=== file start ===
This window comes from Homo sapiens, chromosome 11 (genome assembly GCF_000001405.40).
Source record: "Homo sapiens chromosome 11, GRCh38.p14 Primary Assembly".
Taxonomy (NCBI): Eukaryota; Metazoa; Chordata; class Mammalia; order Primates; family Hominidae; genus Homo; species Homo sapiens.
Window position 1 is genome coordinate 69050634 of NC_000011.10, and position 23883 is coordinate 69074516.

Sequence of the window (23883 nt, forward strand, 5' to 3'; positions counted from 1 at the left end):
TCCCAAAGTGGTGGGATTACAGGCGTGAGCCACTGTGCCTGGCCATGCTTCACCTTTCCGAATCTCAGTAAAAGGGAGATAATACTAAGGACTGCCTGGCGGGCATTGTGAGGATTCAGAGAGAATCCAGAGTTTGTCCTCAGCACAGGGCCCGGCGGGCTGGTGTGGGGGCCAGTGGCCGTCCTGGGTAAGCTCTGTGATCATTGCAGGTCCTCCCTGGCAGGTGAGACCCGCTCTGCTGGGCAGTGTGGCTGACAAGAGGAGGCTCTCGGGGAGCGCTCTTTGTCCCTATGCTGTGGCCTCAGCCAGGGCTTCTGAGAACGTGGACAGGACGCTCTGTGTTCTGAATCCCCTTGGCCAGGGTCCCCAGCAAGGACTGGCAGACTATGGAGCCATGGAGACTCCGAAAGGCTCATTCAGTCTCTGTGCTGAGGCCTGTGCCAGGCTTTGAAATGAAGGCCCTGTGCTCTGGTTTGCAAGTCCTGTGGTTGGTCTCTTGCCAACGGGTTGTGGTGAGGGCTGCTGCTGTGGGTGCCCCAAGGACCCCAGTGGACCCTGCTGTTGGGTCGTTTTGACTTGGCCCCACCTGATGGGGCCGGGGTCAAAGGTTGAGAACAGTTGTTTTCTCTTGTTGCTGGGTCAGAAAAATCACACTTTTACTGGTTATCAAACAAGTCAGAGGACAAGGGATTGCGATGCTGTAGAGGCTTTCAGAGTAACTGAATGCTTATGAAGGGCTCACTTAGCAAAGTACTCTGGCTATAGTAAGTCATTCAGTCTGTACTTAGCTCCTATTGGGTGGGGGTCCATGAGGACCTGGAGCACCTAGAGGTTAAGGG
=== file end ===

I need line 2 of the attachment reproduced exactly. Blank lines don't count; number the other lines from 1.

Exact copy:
Source record: "Homo sapiens chromosome 11, GRCh38.p14 Primary Assembly".